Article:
Can we create opportunities to make discoveries about “the other?”
How can we bridge the divide between diverse communities?
While the media doesn’t cover the story of people creating new possibilities around the world, they are!
In August I joined Dr. Patch Adams for my second humanitarian clown trip to Costa Rica. I brought two colleagues who also practice the social therapeutic approach to human development and social change. We relate to people of all ages and life circumstances as social performers and creators of their lives.
I attended the CESTEMER (Cultivating Ensembles in STEM Education and Research) conference in Chicago as an educator, community activist and improviser (I’m not a scientist). The keynote presentations from the National Academy of Sciences were entertaining! One was about integrating science, math and engineering with the arts and humanities and “Hooray for Hollywood Science” was about The Science & Entertainment Exchange. This grouping of scientists, artists, and educators moved out of our comfort zones and embraced “the other.” We created new opportunities for growth.
Also in Chicago I met with a close colleague, David Cherry, the City Leader of the Chicago All Stars Project. He spoke to me with enormous passion about his work bringing together the city’s poorest youth with affluent donors to create new conversations and new possiblities.
Most recently, I attended a talk by Jackie Salit of independent voting.org called Finding Otherness. Jackie travels around the country speaking to independents (the “others”) who are often left out of the mainstream political process. A “postmodern agitator,” she’s creating new performances of otherness in the political arena.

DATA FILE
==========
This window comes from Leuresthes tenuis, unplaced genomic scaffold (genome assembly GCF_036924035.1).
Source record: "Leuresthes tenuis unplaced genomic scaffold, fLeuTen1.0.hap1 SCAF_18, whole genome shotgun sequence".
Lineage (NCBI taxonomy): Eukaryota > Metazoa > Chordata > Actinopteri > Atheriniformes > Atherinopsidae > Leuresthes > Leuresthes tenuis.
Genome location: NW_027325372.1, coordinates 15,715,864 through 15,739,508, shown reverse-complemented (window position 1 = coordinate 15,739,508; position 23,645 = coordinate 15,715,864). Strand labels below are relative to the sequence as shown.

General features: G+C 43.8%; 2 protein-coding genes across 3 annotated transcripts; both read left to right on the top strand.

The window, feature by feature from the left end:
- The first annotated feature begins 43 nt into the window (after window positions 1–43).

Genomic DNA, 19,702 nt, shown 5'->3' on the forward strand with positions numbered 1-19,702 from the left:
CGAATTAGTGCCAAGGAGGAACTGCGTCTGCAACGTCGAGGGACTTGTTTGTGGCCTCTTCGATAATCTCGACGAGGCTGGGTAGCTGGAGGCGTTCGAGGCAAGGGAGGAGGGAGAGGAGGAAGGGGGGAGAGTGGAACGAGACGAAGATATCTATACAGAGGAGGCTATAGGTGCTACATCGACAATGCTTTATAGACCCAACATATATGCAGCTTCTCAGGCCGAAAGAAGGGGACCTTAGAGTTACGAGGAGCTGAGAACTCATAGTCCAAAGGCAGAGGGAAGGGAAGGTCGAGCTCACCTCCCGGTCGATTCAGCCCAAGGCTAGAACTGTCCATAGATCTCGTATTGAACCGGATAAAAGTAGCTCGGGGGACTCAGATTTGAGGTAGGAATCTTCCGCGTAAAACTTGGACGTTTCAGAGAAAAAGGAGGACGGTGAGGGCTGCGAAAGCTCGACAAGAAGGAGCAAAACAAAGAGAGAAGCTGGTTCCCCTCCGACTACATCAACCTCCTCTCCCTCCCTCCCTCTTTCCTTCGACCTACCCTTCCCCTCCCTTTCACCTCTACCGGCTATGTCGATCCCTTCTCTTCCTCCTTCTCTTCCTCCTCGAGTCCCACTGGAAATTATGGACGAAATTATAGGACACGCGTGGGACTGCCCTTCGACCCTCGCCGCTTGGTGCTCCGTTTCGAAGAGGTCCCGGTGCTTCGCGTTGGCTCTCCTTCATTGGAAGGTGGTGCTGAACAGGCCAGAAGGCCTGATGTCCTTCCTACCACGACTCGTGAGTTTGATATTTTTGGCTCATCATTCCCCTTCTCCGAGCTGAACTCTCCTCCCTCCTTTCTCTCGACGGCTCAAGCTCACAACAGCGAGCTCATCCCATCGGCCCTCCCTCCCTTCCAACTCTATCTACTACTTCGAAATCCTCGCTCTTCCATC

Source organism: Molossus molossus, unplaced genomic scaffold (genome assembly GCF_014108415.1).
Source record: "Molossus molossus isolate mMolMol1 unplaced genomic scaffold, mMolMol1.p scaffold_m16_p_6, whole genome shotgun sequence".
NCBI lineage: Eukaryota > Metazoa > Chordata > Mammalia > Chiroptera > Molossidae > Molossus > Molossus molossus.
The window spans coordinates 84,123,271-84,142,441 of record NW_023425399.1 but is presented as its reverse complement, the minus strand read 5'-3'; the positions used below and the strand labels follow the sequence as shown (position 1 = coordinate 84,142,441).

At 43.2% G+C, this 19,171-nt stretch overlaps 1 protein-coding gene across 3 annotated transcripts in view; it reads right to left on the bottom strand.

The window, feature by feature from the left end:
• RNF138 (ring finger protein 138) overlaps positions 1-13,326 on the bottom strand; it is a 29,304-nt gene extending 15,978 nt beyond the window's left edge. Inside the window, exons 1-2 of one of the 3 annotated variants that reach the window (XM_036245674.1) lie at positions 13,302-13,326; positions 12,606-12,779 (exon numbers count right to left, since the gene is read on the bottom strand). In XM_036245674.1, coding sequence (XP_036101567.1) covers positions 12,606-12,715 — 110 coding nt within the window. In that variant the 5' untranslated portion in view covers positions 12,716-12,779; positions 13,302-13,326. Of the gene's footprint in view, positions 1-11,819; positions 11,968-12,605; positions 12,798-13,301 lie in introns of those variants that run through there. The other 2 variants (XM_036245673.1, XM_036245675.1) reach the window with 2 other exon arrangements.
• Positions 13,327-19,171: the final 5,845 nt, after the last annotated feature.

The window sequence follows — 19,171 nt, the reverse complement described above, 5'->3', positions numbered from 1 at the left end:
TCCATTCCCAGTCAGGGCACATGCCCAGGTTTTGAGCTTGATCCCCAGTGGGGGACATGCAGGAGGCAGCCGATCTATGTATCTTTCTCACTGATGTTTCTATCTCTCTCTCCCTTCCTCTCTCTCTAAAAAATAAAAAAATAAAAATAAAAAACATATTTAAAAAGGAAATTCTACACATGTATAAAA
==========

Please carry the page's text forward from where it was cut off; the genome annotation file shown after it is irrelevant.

Jackie shared a final thought about what’s needed to create otherness (along with this image from the film Zorba the Greek):
We all need a little madness to create new sources of political, cultural and emotional power.
Are gender stereotypes preventing women from pursuing careers in STEM fields? Do women innately have “softer” skills that could make them successful data scientists? I’m an advocate for STEAM education (science, technology, engineering, arts and math). I’m also a coach and trainer who teaches collaborative communication skills to technical professionals. Not surprisingly, I find this to be an interesting discussion.
In the field of data science, the numbers don’t lie. While the number of female data scientists is currently disproportionate to men, the employment demands and signs from academia are encouraging. We may have to fight a little harder to break down the stereotypes that have prevented women from entering STEM fields for many years, but it’s worth the fight. Setting the stage now will inspire future generations to see that they too can be a data scientist. (Quoted from Tanja Rueckert’s article Numbers don’t lie: Why women must fill the data science demand)
Rueckert cites three “stereotypically female traits” that make for a successful data scientist: communication, collaboration and perspective. Female data scientists are entering a man’s world…for now. In coaching seasoned female executives or a recent MBA’s entering the workforce, women struggle to find their voice and develop greater confidence and gravitas.
Developing a performance of gravitas means an awareness of intonation when they speak. I listen to how a young woman’s voice rises at the end of their sentences. We play with creative imitation and use other tools of the theatre to transform how they communicate. We can learn to perform both who we are and who we are becoming. A recent female MBA graduate shared how an interviewer asked her how should could successfully manage projects, given how “nice” she is. Was she “aggressive enough” for the role? Female executives might be great at collaboration but they still have to “show teeth if needed,” as one of my coaching clients recently put it.
While stereotypes can hold us back, they don’t have to. They can be a source of creativity for developing new performances. My guess is that the more play and improvisational performance is brought into STE(A)M education and the workplace, the more women (and men) will develop and create new ways of performing as data scientists.